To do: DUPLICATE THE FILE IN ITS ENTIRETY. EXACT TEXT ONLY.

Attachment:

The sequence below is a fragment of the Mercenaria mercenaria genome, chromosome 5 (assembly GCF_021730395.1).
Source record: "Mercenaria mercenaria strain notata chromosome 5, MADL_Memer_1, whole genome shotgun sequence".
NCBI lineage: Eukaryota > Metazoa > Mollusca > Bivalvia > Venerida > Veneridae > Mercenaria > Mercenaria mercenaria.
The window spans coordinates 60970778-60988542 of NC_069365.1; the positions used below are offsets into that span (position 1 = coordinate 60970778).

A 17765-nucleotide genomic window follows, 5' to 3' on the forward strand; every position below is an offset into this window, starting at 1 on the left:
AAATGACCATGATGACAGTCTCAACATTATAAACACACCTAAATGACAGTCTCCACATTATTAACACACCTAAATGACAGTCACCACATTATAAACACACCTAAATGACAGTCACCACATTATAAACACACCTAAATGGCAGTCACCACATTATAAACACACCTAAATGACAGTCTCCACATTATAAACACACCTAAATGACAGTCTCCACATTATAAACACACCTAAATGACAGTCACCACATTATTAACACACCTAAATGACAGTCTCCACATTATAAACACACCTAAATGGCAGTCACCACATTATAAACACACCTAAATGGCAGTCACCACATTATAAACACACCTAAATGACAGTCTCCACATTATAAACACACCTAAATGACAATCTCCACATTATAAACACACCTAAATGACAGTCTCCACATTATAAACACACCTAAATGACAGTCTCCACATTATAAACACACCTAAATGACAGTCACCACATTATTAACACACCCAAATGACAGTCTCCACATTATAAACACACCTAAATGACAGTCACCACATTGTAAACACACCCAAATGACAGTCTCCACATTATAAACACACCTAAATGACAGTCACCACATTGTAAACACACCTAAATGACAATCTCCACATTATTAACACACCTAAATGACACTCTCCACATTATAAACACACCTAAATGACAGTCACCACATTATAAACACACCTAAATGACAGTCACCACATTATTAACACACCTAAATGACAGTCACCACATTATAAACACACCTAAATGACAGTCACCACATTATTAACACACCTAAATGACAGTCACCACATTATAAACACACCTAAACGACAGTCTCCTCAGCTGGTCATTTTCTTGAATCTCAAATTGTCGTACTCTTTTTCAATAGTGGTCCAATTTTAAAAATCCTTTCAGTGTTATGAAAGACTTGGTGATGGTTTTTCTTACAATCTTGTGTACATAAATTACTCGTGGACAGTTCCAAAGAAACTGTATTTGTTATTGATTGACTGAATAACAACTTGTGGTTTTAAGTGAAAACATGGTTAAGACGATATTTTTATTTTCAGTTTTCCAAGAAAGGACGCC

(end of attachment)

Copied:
The sequence below is a fragment of the Mercenaria mercenaria genome, chromosome 5 (assembly GCF_021730395.1).
Source record: "Mercenaria mercenaria strain notata chromosome 5, MADL_Memer_1, whole genome shotgun sequence".
NCBI lineage: Eukaryota > Metazoa > Mollusca > Bivalvia > Venerida > Veneridae > Mercenaria > Mercenaria mercenaria.
The window spans coordinates 60970778-60988542 of NC_069365.1; the positions used below are offsets into that span (position 1 = coordinate 60970778).

A 17765-nucleotide genomic window follows, 5' to 3' on the forward strand; every position below is an offset into this window, starting at 1 on the left:
AAATGACCATGATGACAGTCTCAACATTATAAACACACCTAAATGACAGTCTCCACATTATTAACACACCTAAATGACAGTCACCACATTATAAACACACCTAAATGACAGTCACCACATTATAAACACACCTAAATGGCAGTCACCACATTATAAACACACCTAAATGACAGTCTCCACATTATAAACACACCTAAATGACAGTCTCCACATTATAAACACACCTAAATGACAGTCACCACATTATTAACACACCTAAATGACAGTCTCCACATTATAAACACACCTAAATGGCAGTCACCACATTATAAACACACCTAAATGGCAGTCACCACATTATAAACACACCTAAATGACAGTCTCCACATTATAAACACACCTAAATGACAATCTCCACATTATAAACACACCTAAATGACAGTCTCCACATTATAAACACACCTAAATGACAGTCTCCACATTATAAACACACCTAAATGACAGTCACCACATTATTAACACACCCAAATGACAGTCTCCACATTATAAACACACCTAAATGACAGTCACCACATTGTAAACACACCCAAATGACAGTCTCCACATTATAAACACACCTAAATGACAGTCACCACATTGTAAACACACCTAAATGACAATCTCCACATTATTAACACACCTAAATGACACTCTCCACATTATAAACACACCTAAATGACAGTCACCACATTATAAACACACCTAAATGACAGTCACCACATTATTAACACACCTAAATGACAGTCACCACATTATAAACACACCTAAATGACAGTCACCACATTATTAACACACCTAAATGACAGTCACCACATTATAAACACACCTAAACGACAGTCTCCTCAGCTGGTCATTTTCTTGAATCTCAAATTGTCGTACTCTTTTTCAATAGTGGTCCAATTTTAAAAATCCTTTCAGTGTTATGAAAGACTTGGTGATGGTTTTTCTTACAATCTTGTGTACATAAATTACTCGTGGACAGTTCCAAAGAAACTGTATTTGTTATTGATTGACTGAATAACAACTTGTGGTTTTAAGTGAAAACATGGTTAAGACGATATTTTTATTTTCAGTTTTCCAAGAAAGGACGCC